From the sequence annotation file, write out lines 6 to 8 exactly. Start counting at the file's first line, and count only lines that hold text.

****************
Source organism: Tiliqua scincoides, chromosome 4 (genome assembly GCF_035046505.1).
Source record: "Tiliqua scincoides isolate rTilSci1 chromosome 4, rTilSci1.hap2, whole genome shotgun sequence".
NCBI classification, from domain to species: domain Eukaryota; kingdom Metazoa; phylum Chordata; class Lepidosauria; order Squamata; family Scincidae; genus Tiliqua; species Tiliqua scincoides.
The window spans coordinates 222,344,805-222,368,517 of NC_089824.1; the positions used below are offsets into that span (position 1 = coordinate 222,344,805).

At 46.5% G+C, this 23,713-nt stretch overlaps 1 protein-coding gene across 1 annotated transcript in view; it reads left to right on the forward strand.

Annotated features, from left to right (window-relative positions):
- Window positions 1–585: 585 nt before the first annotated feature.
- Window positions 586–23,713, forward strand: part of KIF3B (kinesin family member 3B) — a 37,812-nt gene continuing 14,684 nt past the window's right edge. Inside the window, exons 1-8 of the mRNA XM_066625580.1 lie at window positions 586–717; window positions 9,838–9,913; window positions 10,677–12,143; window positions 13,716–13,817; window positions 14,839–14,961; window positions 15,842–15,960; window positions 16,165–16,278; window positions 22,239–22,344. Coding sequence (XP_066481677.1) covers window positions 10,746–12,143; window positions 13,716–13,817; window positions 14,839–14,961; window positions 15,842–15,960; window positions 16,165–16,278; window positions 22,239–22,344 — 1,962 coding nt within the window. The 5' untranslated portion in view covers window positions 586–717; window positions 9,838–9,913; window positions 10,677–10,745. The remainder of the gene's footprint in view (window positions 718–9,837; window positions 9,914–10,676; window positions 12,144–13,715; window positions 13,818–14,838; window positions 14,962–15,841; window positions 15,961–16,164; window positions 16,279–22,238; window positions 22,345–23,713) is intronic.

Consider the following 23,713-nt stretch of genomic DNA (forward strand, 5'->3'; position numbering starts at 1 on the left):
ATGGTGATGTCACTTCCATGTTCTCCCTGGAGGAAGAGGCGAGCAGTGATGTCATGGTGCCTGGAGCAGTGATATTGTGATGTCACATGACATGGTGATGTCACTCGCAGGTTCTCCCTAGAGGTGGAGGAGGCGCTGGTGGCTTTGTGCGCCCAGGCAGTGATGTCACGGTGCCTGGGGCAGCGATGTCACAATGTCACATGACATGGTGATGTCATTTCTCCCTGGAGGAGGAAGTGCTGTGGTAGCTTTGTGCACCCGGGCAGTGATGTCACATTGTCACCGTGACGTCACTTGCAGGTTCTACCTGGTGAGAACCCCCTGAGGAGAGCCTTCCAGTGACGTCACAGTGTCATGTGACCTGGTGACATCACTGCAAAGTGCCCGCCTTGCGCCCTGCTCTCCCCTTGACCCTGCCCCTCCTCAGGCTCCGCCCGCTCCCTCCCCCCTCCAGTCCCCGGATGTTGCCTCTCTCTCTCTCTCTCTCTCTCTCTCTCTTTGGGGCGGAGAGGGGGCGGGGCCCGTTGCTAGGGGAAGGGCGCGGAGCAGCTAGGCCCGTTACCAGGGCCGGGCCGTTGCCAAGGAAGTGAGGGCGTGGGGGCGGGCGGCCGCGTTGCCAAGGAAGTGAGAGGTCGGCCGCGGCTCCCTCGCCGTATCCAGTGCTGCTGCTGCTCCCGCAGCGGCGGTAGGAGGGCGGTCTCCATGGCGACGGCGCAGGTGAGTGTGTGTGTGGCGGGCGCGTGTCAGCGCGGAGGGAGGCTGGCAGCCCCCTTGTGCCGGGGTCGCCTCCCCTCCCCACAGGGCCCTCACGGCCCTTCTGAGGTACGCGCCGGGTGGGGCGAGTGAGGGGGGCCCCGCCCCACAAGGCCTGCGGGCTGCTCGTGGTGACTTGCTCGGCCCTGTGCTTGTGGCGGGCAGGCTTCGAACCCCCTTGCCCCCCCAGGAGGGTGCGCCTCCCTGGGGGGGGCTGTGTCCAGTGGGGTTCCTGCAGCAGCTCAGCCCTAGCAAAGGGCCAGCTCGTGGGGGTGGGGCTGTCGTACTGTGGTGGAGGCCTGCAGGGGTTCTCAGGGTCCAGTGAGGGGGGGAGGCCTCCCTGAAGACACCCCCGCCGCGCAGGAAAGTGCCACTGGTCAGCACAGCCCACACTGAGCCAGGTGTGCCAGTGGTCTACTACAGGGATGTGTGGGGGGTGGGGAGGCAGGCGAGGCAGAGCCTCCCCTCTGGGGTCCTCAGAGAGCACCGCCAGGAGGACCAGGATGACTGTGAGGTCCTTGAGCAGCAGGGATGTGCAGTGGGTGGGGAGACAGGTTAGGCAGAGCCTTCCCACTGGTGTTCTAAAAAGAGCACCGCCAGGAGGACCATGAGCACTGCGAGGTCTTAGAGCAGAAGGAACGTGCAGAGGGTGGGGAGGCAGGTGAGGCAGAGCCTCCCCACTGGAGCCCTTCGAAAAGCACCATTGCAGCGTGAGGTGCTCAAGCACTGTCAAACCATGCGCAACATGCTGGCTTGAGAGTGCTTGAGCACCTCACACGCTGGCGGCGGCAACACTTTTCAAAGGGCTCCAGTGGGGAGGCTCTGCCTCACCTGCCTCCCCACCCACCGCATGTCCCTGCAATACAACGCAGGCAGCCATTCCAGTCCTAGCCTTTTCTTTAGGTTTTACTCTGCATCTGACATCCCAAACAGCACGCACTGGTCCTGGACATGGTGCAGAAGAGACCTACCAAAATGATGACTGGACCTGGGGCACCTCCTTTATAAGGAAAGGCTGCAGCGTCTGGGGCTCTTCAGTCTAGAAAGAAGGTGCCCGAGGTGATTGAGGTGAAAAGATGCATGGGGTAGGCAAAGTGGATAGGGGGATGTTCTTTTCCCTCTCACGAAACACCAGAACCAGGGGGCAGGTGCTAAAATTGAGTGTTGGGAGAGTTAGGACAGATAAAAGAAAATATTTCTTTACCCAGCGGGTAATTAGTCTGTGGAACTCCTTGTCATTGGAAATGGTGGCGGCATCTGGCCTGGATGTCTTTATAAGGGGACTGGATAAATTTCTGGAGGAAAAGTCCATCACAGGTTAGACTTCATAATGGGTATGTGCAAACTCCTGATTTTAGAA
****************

Annotated features, from left to right (window-relative positions):
- Window positions 1–585: 585 nt before the first annotated feature.
- Window positions 586–23,713, forward strand: part of KIF3B (kinesin family member 3B) — a 37,812-nt gene continuing 14,684 nt past the window's right edge. Inside the window, exons 1-8 of the mRNA XM_066625580.1 lie at window positions 586–717; window positions 9,838–9,913; window positions 10,677–12,143; window positions 13,716–13,817; window positions 14,839–14,961; window positions 15,842–15,960; window positions 16,165–16,278; window positions 22,239–22,344. Coding sequence (XP_066481677.1) covers window positions 10,746–12,143; window positions 13,716–13,817; window positions 14,839–14,961; window positions 15,842–15,960; window positions 16,165–16,278; window positions 22,239–22,344 — 1,962 coding nt within the window. The 5' untranslated portion in view covers window positions 586–717; window positions 9,838–9,913; window positions 10,677–10,745. The remainder of the gene's footprint in view (window positions 718–9,837; window positions 9,914–10,676; window positions 12,144–13,715; window positions 13,818–14,838; window positions 14,962–15,841; window positions 15,961–16,164; window positions 16,279–22,238; window positions 22,345–23,713) is intronic.